Biology and Philosophy 32 (5):683-703 (2017)

Authors
Beckett Sterner
Arizona State University
Abstract
Contemporary biology has inherited two key assumptions from the Modern Synthesis about the nature of population lineages: sexual reproduction is the exemplar for how individuals in population lineages inherit traits from their parents, and random mating is the exemplar for reproductive interaction. While these assumptions have been extremely fruitful for a number of fields, such as population genetics and phylogenetics, they are increasingly unviable for studying the full diversity and evolution of life. I introduce the “mixture” account of population lineages that escapes these assumptions by dissolving the Modern Synthesis’s sharp line separating reproduction and development and characterizing reproductive integration in population lineages by the ephemerality of isolated subgroups rather than random mating. The mixture account provides a single criterion for reproductive integration that accommodates both sexual and asexual reproduction, unifying their treatment under Kevin de Queiroz’s generalized lineage concept of species. The account also provides a new basis for empirically assessing the effect of random mating as an idealization on the empirical adequacy of population genetic models.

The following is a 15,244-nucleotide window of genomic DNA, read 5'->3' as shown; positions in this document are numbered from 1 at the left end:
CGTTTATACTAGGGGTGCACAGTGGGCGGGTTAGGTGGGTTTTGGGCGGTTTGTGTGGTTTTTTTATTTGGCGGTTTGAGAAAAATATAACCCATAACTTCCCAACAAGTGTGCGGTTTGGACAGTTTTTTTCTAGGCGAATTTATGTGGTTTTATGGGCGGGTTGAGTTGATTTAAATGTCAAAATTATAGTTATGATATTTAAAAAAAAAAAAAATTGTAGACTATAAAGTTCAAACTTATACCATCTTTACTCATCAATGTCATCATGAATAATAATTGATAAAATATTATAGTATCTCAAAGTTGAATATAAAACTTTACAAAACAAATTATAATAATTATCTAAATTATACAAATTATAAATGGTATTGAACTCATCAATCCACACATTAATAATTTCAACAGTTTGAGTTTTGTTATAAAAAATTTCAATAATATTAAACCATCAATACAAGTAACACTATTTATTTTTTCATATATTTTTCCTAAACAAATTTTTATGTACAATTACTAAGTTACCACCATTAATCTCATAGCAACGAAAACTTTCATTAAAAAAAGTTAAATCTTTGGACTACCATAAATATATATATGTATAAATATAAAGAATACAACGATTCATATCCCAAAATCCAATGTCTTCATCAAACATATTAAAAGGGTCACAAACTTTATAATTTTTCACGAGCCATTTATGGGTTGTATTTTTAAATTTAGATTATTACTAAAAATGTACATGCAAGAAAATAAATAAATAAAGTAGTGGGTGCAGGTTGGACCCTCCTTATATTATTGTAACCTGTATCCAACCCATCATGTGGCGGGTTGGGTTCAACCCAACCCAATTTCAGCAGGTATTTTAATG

Keywords Biological species  meta-population  hybridization  Darwinian population  Biological individuality  Neutral model
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DOI 10.1007/s10539-017-9580-4
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References found in this work BETA

Philosophy of Microbiology.Maureen O'Malley - 2014 - Cambridge University Press.
The Multiple Realizability of Biological Individuals.Ellen Clarke - 2013 - Journal of Philosophy 110 (8):413-435.
Are Species Really Individuals?David L. Hull - 1976 - Systematic Zoology 25:174-191.

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Citations of this work BETA

Integrative Taxonomy and the Operationalization of Evolutionary Independence.Stijn Conix - 2018 - European Journal for Philosophy of Science 8 (3):587-603.

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